The first time you held another boy: Forsyth Georgia – Taylor Triplett
your bones are as sturdy as any chapel
your mother said this once. Now your
knuckles are purpled, ache with the promise
of more hurt. For you are that boy,
fighting shirtless in the stick-etched ring
behind somebody’s daddy’s shed.
It is November, cold, the sharp sun already leaving.
A right hook and your opponent spits red
into the dirt. The other boys cheer. He
did not want this either: this duel
to prove that what hung between your legs
rightfully belonged there. You are newly 18.
You want your shirt. The other boy
pops you in the jaw, twice, before you slam
him to the ground, his nose red, his eyes brown,
his body already kaleidoscope colors of hurt and healing,
that you did not cause. For this small town
likes to half-maul its men, releasing them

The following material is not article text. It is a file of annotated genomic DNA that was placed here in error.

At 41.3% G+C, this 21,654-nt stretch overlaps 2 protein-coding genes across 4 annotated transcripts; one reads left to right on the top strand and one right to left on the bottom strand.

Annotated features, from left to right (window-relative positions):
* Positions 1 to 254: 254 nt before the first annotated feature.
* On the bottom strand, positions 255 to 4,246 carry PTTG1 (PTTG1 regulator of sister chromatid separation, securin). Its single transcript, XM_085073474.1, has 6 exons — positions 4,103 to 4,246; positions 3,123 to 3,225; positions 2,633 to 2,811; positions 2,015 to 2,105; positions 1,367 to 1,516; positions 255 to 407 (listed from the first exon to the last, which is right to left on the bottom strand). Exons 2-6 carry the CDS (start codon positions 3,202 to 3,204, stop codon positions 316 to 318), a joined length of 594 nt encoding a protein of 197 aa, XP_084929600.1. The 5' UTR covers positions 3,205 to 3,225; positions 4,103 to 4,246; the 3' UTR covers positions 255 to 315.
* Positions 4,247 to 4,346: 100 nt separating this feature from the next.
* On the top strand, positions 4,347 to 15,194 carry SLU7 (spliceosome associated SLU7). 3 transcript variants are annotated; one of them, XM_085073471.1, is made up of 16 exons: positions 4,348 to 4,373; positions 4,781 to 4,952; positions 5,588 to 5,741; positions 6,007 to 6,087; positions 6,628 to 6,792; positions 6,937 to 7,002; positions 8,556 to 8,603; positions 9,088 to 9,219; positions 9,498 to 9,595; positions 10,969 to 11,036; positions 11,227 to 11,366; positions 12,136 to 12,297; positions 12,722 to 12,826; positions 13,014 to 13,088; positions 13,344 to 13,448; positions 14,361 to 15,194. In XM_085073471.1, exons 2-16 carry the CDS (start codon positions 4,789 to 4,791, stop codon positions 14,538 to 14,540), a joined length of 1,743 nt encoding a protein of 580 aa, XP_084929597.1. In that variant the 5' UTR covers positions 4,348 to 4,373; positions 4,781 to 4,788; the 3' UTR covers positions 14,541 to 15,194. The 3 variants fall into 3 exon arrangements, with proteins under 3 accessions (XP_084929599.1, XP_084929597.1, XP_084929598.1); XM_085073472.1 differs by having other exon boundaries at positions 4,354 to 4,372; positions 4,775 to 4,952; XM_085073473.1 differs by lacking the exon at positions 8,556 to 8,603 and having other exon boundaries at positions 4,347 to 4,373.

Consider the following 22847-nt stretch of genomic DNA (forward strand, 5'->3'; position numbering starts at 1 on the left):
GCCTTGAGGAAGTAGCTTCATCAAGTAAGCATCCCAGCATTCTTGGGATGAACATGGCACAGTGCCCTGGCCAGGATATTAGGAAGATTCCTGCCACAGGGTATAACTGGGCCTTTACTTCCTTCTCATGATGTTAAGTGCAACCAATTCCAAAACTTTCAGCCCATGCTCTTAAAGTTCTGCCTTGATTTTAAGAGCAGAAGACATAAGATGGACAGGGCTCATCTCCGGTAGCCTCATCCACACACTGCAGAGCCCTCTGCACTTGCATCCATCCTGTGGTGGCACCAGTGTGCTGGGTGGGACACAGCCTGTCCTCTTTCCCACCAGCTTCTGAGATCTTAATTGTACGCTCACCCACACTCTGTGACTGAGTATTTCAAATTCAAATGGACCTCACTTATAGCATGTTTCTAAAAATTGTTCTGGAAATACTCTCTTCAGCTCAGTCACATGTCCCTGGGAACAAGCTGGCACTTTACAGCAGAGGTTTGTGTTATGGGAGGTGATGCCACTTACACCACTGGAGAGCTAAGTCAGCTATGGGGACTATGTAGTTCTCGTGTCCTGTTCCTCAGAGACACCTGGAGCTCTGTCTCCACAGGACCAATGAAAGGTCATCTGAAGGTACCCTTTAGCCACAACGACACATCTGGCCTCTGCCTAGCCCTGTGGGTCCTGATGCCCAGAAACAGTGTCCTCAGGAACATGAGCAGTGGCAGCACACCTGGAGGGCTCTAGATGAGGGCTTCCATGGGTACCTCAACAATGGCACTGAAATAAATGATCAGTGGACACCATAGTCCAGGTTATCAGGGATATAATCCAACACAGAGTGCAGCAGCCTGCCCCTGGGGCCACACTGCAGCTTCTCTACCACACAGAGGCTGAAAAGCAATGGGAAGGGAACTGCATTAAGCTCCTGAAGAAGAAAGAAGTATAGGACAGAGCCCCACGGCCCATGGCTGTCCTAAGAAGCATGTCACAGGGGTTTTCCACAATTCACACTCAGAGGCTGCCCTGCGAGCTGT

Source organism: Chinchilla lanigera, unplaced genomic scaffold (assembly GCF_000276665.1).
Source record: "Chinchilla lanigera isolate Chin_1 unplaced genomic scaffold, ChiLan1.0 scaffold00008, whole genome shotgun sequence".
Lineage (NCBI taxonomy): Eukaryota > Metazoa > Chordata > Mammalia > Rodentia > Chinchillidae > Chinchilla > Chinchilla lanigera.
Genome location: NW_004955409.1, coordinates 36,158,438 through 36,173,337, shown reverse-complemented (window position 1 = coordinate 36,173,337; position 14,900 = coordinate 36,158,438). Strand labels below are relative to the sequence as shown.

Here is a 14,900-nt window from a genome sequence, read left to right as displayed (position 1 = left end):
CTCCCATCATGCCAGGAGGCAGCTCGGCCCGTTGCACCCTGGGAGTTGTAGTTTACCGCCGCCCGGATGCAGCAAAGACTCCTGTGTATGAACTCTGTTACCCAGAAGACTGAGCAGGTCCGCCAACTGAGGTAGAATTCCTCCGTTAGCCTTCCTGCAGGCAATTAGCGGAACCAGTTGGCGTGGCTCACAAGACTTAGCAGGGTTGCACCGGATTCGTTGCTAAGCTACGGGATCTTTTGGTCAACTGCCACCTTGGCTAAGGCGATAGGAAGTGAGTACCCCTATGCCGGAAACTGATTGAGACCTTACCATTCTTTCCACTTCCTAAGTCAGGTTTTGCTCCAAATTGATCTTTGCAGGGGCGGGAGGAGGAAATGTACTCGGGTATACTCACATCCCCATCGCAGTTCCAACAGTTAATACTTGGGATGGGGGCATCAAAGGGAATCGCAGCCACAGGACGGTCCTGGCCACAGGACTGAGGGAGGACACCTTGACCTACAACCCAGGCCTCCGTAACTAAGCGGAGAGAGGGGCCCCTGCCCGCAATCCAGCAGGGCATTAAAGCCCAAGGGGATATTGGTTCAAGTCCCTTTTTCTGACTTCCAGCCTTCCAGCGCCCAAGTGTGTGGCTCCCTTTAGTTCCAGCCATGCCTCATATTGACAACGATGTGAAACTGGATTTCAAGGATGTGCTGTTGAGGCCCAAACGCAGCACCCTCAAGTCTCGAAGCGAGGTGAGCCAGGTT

to hurt bodies that so resemble themselves.
You struggle, feel the tug and heat of his body
beneath yours, wonder if this is what Isaac felt
on that mountain top under the eyes of God.
A truck curls up the graveled drive, the horn
echoing like a machine rifle. Boys scatter.
You stand up, drag the other boy up with you,
bring him into your arms. Thank you. I’m sorry. Thank
you. I’m sorry. And someone’s father finds you this way,
holding and sobbing, hearts beating fast as any war drum.
You both stained and wet as any baptism and rightfully so.